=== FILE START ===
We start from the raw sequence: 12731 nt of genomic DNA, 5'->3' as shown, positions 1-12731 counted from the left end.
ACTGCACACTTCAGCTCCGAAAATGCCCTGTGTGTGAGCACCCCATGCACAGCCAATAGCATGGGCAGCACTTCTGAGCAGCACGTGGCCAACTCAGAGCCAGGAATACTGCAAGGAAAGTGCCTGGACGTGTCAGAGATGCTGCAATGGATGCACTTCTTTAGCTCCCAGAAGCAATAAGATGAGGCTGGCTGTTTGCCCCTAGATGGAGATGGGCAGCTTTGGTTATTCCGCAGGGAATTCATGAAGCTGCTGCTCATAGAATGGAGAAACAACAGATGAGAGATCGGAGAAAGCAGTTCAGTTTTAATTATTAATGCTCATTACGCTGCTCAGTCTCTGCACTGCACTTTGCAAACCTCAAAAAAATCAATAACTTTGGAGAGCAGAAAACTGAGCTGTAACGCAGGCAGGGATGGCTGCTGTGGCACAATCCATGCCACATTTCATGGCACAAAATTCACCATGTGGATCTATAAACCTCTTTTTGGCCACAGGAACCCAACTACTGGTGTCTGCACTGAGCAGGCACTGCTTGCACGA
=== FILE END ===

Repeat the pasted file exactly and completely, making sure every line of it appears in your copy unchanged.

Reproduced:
We start from the raw sequence: 12731 nt of genomic DNA, 5'->3' as shown, positions 1-12731 counted from the left end.
ACTGCACACTTCAGCTCCGAAAATGCCCTGTGTGTGAGCACCCCATGCACAGCCAATAGCATGGGCAGCACTTCTGAGCAGCACGTGGCCAACTCAGAGCCAGGAATACTGCAAGGAAAGTGCCTGGACGTGTCAGAGATGCTGCAATGGATGCACTTCTTTAGCTCCCAGAAGCAATAAGATGAGGCTGGCTGTTTGCCCCTAGATGGAGATGGGCAGCTTTGGTTATTCCGCAGGGAATTCATGAAGCTGCTGCTCATAGAATGGAGAAACAACAGATGAGAGATCGGAGAAAGCAGTTCAGTTTTAATTATTAATGCTCATTACGCTGCTCAGTCTCTGCACTGCACTTTGCAAACCTCAAAAAAATCAATAACTTTGGAGAGCAGAAAACTGAGCTGTAACGCAGGCAGGGATGGCTGCTGTGGCACAATCCATGCCACATTTCATGGCACAAAATTCACCATGTGGATCTATAAACCTCTTTTTGGCCACAGGAACCCAACTACTGGTGTCTGCACTGAGCAGGCACTGCTTGCACGA